For Luke Shaw, the transformation is taking its time


Illustration by Olaf Hajek

It was a style of photograph usually associated with local newspapers in the late summer: an elated-looking teenager standing in a car park somewhere in suburban England, joyously parading his most recent exam results. But when Southampton FC tweeted a similar-looking image of their then-18-year-old Luke Shaw, wiping the tears from his delighted face and on the phone to his mother, it was one less of academic progression and more of a sporting development that seems to have happened oh so fast. Shaw could not contain his joy at being called up to England’s senior squad for the first time—just a year and a half after he had picked up those test results.

After that tweet went viral, in February 2014, Shaw spent his summer, a time when most his age would still be awaiting their test scores, as part of Roy Hodgson’s 23-man squad down in Brazil. During England’s final group match, Shaw would make his World Cup debut, allowing the youngster to showcase the attacking-minded (and yet defensively sound) style of play that has earned him international praise. He entered the record books later that month as the world’s most expensive teenager, moving to Manchester United for a figure reported to be in the region for £30 million.

For some, the fee United spent on Shaw reflects long- term value; if the club can get 10 good years out of a player who, at 19, already has 60 Premier League appearances to his name, very few will still be raising eyebrows. For others, it is yet another example of overinflated fees for young British players, and an exorbitant price to pay for developing talent.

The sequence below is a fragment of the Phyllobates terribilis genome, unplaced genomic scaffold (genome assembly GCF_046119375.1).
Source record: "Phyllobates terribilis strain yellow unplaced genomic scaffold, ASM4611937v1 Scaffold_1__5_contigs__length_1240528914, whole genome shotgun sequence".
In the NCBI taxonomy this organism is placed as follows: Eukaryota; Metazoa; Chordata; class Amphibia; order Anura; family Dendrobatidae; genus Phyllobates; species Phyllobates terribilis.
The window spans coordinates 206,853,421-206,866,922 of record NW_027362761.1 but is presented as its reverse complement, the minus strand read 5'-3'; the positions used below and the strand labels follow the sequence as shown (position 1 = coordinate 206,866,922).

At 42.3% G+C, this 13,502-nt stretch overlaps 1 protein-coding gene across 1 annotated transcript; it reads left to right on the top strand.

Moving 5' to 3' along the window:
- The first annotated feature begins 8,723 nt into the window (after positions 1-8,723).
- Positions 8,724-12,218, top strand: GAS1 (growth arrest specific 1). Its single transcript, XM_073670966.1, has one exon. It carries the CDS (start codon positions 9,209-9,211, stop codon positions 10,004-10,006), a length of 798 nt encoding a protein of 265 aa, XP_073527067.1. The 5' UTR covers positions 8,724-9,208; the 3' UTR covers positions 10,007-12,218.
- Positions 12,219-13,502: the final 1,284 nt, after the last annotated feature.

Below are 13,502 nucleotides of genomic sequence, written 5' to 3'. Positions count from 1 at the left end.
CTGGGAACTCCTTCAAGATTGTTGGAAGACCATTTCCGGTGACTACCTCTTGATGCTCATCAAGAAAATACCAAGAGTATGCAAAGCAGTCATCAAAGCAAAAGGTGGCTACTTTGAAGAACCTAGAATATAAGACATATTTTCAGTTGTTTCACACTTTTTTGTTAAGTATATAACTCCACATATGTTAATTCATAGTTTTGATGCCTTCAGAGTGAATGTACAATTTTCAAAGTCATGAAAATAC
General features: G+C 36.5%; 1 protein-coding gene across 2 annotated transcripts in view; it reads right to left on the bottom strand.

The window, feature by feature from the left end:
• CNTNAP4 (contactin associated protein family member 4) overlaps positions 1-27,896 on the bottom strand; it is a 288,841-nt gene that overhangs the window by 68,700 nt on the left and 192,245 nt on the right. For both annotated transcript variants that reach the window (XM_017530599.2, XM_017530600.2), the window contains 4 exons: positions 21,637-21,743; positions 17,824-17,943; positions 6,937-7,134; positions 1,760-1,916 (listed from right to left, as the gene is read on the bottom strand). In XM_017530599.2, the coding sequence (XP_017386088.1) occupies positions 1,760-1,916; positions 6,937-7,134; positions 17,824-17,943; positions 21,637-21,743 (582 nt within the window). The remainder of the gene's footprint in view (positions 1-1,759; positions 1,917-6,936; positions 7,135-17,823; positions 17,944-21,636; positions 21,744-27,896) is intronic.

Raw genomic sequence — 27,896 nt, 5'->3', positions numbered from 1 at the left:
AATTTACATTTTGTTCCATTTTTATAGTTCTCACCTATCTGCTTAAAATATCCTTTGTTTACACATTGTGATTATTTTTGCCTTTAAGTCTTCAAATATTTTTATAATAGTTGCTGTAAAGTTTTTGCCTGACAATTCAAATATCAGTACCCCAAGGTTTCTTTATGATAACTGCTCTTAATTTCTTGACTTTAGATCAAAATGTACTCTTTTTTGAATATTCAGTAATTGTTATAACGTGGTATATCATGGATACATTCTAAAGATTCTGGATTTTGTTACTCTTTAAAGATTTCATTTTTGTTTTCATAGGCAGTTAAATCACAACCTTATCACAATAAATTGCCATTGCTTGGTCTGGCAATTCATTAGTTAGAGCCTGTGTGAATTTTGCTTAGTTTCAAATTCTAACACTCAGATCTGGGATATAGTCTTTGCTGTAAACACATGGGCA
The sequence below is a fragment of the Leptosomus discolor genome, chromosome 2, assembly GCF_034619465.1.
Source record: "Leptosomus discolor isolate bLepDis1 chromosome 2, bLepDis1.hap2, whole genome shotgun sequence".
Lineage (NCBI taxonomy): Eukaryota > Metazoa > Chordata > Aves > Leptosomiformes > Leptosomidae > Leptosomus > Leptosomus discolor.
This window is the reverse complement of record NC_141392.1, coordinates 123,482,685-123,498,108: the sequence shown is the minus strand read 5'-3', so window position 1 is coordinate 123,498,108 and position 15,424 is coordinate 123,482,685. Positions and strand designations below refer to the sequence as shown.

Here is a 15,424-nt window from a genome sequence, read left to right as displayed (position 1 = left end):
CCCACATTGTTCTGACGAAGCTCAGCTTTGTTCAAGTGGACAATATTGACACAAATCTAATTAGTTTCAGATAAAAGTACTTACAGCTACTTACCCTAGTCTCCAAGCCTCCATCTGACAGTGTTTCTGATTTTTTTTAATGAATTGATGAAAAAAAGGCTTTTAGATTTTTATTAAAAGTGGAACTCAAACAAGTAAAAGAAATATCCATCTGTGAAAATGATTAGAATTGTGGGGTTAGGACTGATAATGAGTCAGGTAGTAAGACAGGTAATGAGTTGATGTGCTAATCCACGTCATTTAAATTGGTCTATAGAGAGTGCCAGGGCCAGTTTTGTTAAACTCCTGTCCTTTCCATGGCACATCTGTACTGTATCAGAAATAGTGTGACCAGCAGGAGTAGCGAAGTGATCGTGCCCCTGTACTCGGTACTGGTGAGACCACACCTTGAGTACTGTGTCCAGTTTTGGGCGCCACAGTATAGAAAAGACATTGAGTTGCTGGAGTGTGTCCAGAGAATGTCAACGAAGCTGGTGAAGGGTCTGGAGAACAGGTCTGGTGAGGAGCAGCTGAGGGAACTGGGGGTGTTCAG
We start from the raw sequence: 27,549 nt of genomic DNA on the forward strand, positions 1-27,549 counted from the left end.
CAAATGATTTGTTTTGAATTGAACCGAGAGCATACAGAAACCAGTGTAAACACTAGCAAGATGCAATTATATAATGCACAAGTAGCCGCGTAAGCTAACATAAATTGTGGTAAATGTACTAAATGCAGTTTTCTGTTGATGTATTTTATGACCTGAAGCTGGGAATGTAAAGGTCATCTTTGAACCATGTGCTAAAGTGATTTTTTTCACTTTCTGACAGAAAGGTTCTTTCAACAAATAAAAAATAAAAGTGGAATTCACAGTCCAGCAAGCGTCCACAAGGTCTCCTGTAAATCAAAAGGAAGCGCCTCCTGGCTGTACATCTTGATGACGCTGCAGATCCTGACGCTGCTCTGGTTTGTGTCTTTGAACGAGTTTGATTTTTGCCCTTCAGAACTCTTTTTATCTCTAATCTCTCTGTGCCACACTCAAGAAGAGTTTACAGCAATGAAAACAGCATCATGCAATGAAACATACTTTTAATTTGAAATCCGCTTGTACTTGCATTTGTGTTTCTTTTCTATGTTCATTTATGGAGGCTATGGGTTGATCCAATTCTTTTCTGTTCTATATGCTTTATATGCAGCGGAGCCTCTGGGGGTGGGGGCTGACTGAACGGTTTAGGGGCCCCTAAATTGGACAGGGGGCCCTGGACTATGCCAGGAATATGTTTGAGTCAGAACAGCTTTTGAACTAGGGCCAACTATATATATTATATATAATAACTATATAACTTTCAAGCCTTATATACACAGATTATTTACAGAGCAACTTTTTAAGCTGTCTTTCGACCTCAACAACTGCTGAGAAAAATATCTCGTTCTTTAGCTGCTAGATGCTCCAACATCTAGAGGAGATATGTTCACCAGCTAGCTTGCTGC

And then there are those who opt for a laissez-faire neutrality, pointing out that every player has to start (and online casino grow) somewhere, and that the left back is already much further on his way to leaving a lasting stamp on the game than others his age. With both club and country, Shaw, who began playing professionally at 16, has been preceded by some of the most stalwart examples of left-back longevity either has had to offer. Ashley Cole, 107 caps to his name, recently retired from the England national setup, while Patrice Evra, along with an impressive pile of medals, hopped on a plane to Italy with more than 250 United appearances behind him. The history books, too, list the likes of Wilson and Pearce, Irwin, Dunne, and Silcock—all of whom enjoyed stellar careers at Old Trafford, Wembley, or both.

For Shaw—still developing and still looking to emulate—the early signs are good. Having made the leap from teenage hopeful to (still teenage) England senior international and United’s roster, he is now in a position to prove he has what it takes to perform on the main stage. Who knows? Perhaps one day a future England star will be photographed while celebrating his first call-up, eyes widened at the prospect of becoming the next Luke Shaw.

Like what you see? This piece originally appeared in Issue 04. Subscriptions and single issues are now available in our shop

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